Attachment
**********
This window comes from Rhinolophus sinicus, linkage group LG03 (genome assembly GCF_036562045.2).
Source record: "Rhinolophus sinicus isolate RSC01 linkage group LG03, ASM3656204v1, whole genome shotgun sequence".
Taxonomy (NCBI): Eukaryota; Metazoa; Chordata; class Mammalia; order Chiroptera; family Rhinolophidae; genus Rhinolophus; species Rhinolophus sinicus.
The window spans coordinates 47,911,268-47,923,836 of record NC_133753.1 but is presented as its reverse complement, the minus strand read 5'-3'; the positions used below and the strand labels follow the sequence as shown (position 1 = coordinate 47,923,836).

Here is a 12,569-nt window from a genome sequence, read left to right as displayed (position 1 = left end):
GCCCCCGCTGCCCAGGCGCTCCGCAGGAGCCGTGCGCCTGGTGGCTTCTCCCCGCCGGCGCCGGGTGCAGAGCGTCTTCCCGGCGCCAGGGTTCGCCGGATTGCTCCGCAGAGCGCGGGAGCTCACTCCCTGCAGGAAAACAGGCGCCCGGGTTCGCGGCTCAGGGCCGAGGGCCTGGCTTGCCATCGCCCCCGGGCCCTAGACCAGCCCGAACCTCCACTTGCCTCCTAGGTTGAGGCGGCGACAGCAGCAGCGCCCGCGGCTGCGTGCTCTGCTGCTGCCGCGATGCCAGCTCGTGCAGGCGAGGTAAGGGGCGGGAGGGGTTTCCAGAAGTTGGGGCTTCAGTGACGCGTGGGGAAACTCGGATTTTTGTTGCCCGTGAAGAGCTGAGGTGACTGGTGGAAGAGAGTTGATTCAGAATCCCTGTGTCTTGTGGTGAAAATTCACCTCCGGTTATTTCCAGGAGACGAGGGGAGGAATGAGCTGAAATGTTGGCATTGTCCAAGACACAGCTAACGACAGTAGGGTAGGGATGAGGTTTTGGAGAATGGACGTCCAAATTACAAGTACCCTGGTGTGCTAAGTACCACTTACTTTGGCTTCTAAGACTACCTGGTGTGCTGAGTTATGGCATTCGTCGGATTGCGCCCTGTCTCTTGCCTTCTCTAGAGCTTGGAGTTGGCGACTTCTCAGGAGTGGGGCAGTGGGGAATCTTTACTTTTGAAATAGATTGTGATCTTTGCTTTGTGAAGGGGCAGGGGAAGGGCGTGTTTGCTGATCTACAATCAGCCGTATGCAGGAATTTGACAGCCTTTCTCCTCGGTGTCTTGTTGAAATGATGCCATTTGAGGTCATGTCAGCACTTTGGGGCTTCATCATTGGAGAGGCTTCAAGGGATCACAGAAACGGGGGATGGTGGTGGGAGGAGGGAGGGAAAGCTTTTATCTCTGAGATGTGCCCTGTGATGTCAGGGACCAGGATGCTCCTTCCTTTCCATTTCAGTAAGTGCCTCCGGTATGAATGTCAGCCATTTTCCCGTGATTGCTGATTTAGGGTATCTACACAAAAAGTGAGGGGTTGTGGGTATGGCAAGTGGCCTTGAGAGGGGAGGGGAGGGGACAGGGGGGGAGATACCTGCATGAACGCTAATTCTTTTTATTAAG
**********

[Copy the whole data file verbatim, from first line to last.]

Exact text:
This window comes from Rhinolophus sinicus, linkage group LG03 (genome assembly GCF_036562045.2).
Source record: "Rhinolophus sinicus isolate RSC01 linkage group LG03, ASM3656204v1, whole genome shotgun sequence".
Taxonomy (NCBI): Eukaryota; Metazoa; Chordata; class Mammalia; order Chiroptera; family Rhinolophidae; genus Rhinolophus; species Rhinolophus sinicus.
The window spans coordinates 47,911,268-47,923,836 of record NC_133753.1 but is presented as its reverse complement, the minus strand read 5'-3'; the positions used below and the strand labels follow the sequence as shown (position 1 = coordinate 47,923,836).

Here is a 12,569-nt window from a genome sequence, read left to right as displayed (position 1 = left end):
GCCCCCGCTGCCCAGGCGCTCCGCAGGAGCCGTGCGCCTGGTGGCTTCTCCCCGCCGGCGCCGGGTGCAGAGCGTCTTCCCGGCGCCAGGGTTCGCCGGATTGCTCCGCAGAGCGCGGGAGCTCACTCCCTGCAGGAAAACAGGCGCCCGGGTTCGCGGCTCAGGGCCGAGGGCCTGGCTTGCCATCGCCCCCGGGCCCTAGACCAGCCCGAACCTCCACTTGCCTCCTAGGTTGAGGCGGCGACAGCAGCAGCGCCCGCGGCTGCGTGCTCTGCTGCTGCCGCGATGCCAGCTCGTGCAGGCGAGGTAAGGGGCGGGAGGGGTTTCCAGAAGTTGGGGCTTCAGTGACGCGTGGGGAAACTCGGATTTTTGTTGCCCGTGAAGAGCTGAGGTGACTGGTGGAAGAGAGTTGATTCAGAATCCCTGTGTCTTGTGGTGAAAATTCACCTCCGGTTATTTCCAGGAGACGAGGGGAGGAATGAGCTGAAATGTTGGCATTGTCCAAGACACAGCTAACGACAGTAGGGTAGGGATGAGGTTTTGGAGAATGGACGTCCAAATTACAAGTACCCTGGTGTGCTAAGTACCACTTACTTTGGCTTCTAAGACTACCTGGTGTGCTGAGTTATGGCATTCGTCGGATTGCGCCCTGTCTCTTGCCTTCTCTAGAGCTTGGAGTTGGCGACTTCTCAGGAGTGGGGCAGTGGGGAATCTTTACTTTTGAAATAGATTGTGATCTTTGCTTTGTGAAGGGGCAGGGGAAGGGCGTGTTTGCTGATCTACAATCAGCCGTATGCAGGAATTTGACAGCCTTTCTCCTCGGTGTCTTGTTGAAATGATGCCATTTGAGGTCATGTCAGCACTTTGGGGCTTCATCATTGGAGAGGCTTCAAGGGATCACAGAAACGGGGGATGGTGGTGGGAGGAGGGAGGGAAAGCTTTTATCTCTGAGATGTGCCCTGTGATGTCAGGGACCAGGATGCTCCTTCCTTTCCATTTCAGTAAGTGCCTCCGGTATGAATGTCAGCCATTTTCCCGTGATTGCTGATTTAGGGTATCTACACAAAAAGTGAGGGGTTGTGGGTATGGCAAGTGGCCTTGAGAGGGGAGGGGAGGGGACAGGGGGGGAGATACCTGCATGAACGCTAATTCTTTTTATTAAG